The Only Good Indians
Description"One of 2020's buzziest horror novels." --Entertainment Weekly "More than I could have asked for in a novel."--Tommy Orange, Pulitzer Prize finalist author of There There "What Stephen Graham Jones does for me, is create new possibilities for Indigenous storymakers." --Terese Marie Mailhot, New York Times bestselling author "A masterpiece. " --Paul Tremblay, author of A Head Full of Ghosts and The Cabin at the End of the World A tale of revenge, cultural identity, and the cost of breaking from tradition in this latest novel from the Jordan Peele of horror literature, Stephen Graham Jones. Seamlessly blending classic horror and a dramatic narrative with sharp social commentary, The Only Good Indians follows four American Indian men after a disturbing event from their youth puts them in a desperate struggle for their lives. Tracked by an entity bent on revenge, these childhood friends are helpless as the culture and traditions they left behind catch up to them in a violent, vengeful way.
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About the Author
STEPHEN GRAHAM JONES was raised as pretty much the only Blackfeet in West Texas - except for his dad and grandma and aunts and uncles and cousins. He now lives in Boulder, Colorado with his wife, a couple kids, and too many old trucks. Between West Texas and now, he's published more than twenty books, including the novels The Fast Red Road, Ledfeather, and Mongrels, and the short story collections After the People Lights Have Gone Off, States of Grace, and The Ones that Got Away.Stephen's been the recipient of a National Endowment for the Arts Fellowship in Fiction, the Texas Institute of Letters Jesse Jones Award for Fiction, the Independent Publishers Awards for Multicultural Fiction, three This is Horror awards, and he's made Bloody Disgusting's Top Ten Novels of the Year. Stephen teaches in the MFA programs at University of Colorado at Boulder and University of California Riverside-Palm Desert.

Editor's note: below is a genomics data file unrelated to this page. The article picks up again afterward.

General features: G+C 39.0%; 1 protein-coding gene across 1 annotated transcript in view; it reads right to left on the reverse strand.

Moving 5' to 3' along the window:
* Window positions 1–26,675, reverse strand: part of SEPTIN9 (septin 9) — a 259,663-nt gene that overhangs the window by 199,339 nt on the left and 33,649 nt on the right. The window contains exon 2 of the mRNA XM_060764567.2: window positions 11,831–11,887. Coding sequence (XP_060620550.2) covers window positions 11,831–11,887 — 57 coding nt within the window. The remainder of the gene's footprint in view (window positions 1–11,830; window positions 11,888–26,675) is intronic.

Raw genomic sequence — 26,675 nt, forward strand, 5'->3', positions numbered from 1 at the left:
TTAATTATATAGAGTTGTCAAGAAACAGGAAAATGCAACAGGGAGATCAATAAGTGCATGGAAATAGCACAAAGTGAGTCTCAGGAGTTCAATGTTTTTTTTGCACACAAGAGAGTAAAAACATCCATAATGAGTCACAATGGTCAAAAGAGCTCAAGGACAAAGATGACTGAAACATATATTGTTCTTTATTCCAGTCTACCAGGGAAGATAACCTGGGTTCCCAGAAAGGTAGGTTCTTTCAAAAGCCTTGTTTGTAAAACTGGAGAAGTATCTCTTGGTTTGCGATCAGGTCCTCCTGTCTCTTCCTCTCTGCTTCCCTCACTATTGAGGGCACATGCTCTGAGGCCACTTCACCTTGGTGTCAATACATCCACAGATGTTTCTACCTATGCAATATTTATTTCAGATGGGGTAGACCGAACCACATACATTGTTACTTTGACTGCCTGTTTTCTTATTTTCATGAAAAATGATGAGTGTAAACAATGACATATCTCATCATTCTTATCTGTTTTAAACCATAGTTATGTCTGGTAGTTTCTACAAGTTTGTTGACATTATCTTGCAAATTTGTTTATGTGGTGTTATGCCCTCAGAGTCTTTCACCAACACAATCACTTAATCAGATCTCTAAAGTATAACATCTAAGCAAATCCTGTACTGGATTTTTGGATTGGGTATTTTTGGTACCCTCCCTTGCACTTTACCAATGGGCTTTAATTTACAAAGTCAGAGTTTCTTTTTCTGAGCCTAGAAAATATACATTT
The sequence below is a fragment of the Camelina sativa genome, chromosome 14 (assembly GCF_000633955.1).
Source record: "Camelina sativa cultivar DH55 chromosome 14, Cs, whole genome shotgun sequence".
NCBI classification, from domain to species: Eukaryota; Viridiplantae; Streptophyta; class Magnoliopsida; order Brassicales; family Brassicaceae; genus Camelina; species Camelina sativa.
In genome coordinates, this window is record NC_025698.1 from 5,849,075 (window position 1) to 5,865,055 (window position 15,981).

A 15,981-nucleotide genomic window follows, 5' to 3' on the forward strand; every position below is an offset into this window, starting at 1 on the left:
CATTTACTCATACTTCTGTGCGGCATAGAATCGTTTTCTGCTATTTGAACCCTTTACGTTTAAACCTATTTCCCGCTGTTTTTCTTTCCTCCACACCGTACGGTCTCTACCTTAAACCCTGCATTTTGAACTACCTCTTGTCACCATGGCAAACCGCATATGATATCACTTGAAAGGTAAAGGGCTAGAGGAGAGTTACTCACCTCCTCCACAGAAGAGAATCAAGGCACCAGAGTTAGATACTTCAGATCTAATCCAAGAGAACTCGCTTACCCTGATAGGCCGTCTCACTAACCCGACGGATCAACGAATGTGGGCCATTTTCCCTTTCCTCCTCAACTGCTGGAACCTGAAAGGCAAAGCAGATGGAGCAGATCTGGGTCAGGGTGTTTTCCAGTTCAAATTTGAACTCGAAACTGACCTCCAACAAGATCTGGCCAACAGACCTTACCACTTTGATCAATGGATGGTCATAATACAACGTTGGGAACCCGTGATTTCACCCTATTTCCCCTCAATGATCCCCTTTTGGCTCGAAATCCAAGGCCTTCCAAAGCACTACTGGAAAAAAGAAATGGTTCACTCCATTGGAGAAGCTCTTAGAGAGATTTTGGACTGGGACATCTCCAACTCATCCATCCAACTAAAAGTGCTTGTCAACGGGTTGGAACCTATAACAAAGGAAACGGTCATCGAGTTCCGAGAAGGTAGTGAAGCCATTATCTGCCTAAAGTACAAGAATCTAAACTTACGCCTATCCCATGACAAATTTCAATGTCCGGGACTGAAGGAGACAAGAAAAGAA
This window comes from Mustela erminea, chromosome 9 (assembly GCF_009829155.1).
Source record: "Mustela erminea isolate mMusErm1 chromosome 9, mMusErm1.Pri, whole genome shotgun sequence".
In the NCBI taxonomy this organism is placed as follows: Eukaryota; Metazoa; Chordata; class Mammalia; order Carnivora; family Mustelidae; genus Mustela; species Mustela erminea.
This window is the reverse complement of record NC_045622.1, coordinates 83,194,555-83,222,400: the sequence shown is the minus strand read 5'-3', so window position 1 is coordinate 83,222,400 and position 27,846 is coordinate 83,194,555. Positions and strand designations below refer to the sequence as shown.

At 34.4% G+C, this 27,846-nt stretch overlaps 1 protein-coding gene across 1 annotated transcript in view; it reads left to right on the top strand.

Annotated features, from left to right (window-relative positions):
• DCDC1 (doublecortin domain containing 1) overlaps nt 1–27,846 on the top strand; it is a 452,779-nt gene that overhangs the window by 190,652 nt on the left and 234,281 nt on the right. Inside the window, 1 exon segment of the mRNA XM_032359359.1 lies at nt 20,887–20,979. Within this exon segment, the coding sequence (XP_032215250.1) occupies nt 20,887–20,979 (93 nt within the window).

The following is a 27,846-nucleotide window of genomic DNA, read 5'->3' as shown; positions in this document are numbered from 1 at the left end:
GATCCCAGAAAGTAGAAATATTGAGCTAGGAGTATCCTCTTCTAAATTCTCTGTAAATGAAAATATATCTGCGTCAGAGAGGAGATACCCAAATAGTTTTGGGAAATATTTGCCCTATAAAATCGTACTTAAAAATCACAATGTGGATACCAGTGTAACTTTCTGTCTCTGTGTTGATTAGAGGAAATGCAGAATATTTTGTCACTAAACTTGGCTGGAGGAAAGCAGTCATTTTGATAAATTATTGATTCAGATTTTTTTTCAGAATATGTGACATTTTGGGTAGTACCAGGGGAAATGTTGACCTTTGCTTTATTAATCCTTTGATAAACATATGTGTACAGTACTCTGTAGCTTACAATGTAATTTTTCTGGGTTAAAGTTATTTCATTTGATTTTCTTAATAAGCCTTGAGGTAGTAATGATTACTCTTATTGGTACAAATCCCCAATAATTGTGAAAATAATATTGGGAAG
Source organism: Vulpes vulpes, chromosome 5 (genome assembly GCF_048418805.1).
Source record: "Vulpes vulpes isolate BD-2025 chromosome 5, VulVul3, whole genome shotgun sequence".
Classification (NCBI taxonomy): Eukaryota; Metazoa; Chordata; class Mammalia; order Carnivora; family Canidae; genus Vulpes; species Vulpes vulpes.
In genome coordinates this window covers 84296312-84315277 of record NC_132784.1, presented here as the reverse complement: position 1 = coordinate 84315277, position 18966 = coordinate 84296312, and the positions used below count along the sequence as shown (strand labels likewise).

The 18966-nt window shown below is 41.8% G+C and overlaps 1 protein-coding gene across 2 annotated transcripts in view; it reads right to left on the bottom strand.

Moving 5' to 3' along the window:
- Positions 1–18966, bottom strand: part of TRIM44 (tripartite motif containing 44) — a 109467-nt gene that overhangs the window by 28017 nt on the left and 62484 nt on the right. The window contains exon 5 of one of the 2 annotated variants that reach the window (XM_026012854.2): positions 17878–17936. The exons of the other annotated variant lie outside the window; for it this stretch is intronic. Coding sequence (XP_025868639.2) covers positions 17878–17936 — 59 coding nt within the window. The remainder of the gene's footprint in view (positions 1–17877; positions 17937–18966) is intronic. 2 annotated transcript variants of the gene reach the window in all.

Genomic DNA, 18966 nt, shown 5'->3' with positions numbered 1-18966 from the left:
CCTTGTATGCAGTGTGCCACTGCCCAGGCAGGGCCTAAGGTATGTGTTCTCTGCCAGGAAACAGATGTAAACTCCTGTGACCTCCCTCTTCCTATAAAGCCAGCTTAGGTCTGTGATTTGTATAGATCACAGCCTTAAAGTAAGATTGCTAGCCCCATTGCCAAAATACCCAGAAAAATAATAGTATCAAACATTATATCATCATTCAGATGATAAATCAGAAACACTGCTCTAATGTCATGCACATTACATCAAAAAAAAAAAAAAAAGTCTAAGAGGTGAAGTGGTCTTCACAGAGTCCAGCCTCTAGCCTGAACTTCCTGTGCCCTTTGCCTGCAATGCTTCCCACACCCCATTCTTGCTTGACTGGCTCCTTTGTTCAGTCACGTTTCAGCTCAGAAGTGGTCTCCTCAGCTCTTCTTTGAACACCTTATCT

"The best yet from one of the best in the business. An emotional depth that staggers, built on guilt, identity, one's place in the world, what's right and what's wrong. The Only Good Indians has it all: style, elevation, reality, the unreal, revenge, warmth, freezing cold, and even some slashing. In other words, the book is made up of everything Stephen Graham Jones seemingly explores and, in turn, everything the rest of us want to explore with him." --Josh Malerman, New York Times bestselling author of Bird Box and A House at the Bottom of a Lake.
"Subtly funny and wry at turns, this novel will give you nightmares. The good kind, of course."--Buzzfeed
"How long must we pay for our mistakes, for our sins? Does a thoughtless act doom us for eternity? This is a novel of profound insight and horror, rich with humor and intelligence. The Only Good Indians is a triumph; somehow it's a great story and also a meditation on stories. I've wondered who would write a worthy heir to Peter Straub's Ghost Story. Now I know the answer: Stephen Graham Jones." --Victor LaValle, author of The Ballad of Black Tom and The Changeling
"A heartbreakingly beautiful story about hope and survival, grappling with themes of cultural identity, family, and traditions." --Library Journal, STARRED REVIEW
"This novel works both as a terrifying chiller and as biting commentary on the existential crisis of indigenous peoples adapting to a culture that is bent on eradicating theirs." --Publishers Weekly, STARRED REVIEW
"I like stories where nobody escapes their pasts because it's what I fear most."--Terese Marie Mailhot, New York Times bestselling author of Heart Berries
"Stephen Graham Jones is one of our greatest treasures. His prose here pops and sings, hard-boiled poetry conspiring with heartbreakingly-alive characters." --Sam J. Miller, Nebula-Award-Winning author of Blackfish City
"The Only Good Indians is scary good. Stephen Graham Jones is one of our most talented and prolific living writers. The book is full of humor and bone chilling images. It's got love and revenge, blood and basketball. More than I could have asked for in a novel. It also both reveals and subverts ideas about contemporary Native life and identity. Novels can do some much to render actual and possible lives lived. Stephen Graham Jones truly knows how to do this, and how to move us through a story at breakneck (literally) speed. I'll never see an elk or hunting, or what a horror novel can do the same way again." --Tommy Orange, Pulitzer Prize finalist of There There